IndyCar Series driver Scott Dixon battles the rain during a Friday afternoon… (Robert Laberge / Getty Images )
IndyCar's top drivers are taking a back seat to the main focus of this weekend's Toyota Grand Prix of Long Beach: Their new race car.
After using the same car and only Honda engines for several years, the Izod IndyCar Series this season rolled out a new chassis and allowed teams to choose engines from three suppliers: Honda, Chevrolet and Lotus.
The new car, which features added driver-safety features, already was being developed when Dan Wheldon was killed in a multi-car accident at last season's finale in Las Vegas. Wheldon, in fact, helped test the car.
But the fatal accident added emphasis to the new car's safety features, which includes extended body work aimed at preventing the type of airborne crashes seen in Wheldon's fatal wreck.
The Sunday race on Long Beach's streets is the third race of the season, and IndyCar teams still are mastering the car.
"Some cars are good coming off the corners, some cars are good at the end of the straights," said J.R. Hildebrand of Panther Racing, a Chevrolet team. "Everybody's still figuring things out."
Drivers practiced Friday morning but their afternoon practice was disrupted by rain. Dario Franchitti made one lap and pulled off, then his teammate Scott Dixon attempted a lap but spun and lightly hit the wall. No other driver went out on the 11-turn course.
One more practice is scheduled Saturday morning before qualifying later in the day.
Perennial powerhouse Team Penske, also using Chevy engines, won the season's first two races with drivers Helio Castroneves and Will Power. But this week Chevrolet was hurt by the new car's growing pains.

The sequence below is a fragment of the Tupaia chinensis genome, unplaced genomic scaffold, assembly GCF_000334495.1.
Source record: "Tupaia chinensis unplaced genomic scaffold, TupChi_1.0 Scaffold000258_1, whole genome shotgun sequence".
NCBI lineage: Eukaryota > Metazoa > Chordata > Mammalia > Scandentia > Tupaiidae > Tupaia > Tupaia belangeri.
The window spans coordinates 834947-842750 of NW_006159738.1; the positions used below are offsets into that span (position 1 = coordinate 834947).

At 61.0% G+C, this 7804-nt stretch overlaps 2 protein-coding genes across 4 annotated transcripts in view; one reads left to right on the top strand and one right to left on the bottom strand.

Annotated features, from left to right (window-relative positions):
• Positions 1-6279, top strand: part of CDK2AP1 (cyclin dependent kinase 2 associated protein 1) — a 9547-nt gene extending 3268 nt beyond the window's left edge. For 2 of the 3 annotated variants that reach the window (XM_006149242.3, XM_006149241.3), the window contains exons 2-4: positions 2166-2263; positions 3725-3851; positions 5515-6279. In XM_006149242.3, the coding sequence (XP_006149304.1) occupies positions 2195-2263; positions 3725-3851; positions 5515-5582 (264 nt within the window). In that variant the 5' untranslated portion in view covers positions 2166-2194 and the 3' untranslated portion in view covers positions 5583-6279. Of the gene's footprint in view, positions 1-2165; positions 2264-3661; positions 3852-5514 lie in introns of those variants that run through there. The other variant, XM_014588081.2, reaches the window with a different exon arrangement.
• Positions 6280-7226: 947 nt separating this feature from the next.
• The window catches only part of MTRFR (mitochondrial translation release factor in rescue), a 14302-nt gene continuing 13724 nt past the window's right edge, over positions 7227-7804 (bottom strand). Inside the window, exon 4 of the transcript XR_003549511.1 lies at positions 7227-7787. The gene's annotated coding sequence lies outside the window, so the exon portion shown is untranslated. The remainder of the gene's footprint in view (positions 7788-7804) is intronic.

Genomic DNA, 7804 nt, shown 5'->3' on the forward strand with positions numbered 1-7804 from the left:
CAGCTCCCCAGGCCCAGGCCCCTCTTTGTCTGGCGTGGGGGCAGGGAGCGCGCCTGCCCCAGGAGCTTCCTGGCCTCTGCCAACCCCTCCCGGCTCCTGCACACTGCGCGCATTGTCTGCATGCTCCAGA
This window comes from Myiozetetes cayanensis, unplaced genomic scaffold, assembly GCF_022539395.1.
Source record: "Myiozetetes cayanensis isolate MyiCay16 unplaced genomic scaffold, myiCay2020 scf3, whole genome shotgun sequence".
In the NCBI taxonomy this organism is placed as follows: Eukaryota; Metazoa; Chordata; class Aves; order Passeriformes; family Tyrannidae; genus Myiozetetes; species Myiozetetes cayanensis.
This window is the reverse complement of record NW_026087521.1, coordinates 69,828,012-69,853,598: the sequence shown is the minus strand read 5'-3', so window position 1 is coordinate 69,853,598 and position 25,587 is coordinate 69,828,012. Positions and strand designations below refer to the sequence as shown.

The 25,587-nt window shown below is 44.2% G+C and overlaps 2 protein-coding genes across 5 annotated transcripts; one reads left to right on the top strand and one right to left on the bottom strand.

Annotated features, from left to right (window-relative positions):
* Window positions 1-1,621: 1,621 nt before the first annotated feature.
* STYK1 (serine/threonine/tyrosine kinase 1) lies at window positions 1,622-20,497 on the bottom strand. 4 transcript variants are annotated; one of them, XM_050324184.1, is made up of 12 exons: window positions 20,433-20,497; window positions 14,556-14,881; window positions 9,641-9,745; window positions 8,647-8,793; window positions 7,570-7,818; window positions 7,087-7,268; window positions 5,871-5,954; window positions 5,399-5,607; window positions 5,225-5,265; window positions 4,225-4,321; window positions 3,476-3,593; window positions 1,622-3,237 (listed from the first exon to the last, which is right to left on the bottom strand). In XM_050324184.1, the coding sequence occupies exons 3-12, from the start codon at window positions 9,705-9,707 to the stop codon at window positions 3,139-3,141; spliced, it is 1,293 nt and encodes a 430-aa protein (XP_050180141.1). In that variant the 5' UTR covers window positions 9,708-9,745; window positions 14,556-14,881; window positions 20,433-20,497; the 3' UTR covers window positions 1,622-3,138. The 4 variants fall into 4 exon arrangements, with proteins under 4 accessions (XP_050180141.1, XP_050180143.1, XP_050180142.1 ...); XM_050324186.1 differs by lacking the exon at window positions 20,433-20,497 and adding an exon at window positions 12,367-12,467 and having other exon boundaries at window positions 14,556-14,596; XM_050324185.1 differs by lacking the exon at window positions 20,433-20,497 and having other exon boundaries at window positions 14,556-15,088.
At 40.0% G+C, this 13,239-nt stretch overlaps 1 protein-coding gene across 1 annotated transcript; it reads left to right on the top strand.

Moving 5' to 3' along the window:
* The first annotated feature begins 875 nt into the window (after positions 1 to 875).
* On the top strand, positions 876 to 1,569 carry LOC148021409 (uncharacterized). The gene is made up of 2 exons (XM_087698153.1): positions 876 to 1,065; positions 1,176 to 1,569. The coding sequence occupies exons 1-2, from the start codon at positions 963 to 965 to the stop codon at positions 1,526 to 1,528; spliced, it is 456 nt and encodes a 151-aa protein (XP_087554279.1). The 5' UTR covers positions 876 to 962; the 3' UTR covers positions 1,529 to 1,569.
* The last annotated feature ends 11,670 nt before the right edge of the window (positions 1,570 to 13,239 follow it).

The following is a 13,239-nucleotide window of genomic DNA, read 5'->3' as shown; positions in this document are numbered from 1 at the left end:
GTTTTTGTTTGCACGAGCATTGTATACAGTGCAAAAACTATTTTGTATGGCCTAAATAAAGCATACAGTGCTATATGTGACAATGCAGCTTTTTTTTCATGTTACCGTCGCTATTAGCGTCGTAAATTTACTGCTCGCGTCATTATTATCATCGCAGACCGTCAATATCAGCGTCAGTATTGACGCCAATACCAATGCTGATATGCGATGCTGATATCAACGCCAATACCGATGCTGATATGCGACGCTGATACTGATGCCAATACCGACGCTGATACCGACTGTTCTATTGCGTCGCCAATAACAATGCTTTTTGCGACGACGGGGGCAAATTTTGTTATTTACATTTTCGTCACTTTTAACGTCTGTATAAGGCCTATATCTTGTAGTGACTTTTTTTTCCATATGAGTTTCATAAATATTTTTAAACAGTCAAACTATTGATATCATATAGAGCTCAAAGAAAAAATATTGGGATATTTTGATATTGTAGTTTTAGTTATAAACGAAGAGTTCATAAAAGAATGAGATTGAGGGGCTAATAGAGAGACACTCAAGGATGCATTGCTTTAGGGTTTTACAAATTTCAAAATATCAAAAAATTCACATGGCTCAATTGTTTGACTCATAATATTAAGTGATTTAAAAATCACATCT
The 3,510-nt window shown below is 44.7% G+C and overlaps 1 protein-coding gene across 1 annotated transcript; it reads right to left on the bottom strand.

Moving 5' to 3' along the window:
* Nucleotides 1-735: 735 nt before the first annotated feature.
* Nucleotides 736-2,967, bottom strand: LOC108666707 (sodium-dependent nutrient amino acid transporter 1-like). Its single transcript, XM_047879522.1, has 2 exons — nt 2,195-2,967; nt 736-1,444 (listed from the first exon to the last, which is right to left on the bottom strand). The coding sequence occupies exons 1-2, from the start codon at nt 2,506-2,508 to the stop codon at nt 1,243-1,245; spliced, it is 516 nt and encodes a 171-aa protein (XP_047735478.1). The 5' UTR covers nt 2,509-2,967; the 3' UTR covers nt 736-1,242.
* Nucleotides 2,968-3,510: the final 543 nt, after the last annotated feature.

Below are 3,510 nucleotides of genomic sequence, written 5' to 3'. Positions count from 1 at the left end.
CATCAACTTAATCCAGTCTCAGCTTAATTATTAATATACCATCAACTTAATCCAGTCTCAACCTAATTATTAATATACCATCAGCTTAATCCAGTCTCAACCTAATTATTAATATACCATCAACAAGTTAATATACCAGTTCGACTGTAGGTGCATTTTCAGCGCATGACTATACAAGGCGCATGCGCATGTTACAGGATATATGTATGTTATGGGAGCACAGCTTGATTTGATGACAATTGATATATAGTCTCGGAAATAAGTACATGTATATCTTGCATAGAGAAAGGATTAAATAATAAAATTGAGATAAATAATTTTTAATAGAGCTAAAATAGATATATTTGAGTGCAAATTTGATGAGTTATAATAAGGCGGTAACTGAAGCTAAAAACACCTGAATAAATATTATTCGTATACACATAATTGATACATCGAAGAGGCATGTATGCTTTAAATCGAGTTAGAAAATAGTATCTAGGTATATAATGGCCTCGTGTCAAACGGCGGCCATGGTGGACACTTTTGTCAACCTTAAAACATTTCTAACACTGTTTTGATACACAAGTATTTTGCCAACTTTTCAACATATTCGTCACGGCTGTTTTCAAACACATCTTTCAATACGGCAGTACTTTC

After one of its cars suffered engine failure in a test run, Chevrolet opted to change engines in all 11 of its cars ahead of Sunday's race.
That broke IndyCar rules requiring the engines be used at least 1,850 miles, unless they fail during a race. So the 11 cars — including Team Penske's — will be docked 10 starting spots Sunday.
The new car weighs roughly the same as the old car, about 1,500 to 1,565 pounds, but the new one accelerates quicker, said Bobby Rahal, a former Indianapolis 500 winner and now team co-owner for driver Takuma Sato.
There's also a roomier, safer cockpit, which Rahal said was a major improvement for taller drivers such as his son, Graham, who drives for a different team.
"Anybody who was over 6 feet tall was shoehorned in that thing," Bobby Rahal said of the old car. "For the taller guys, it's much, much safer."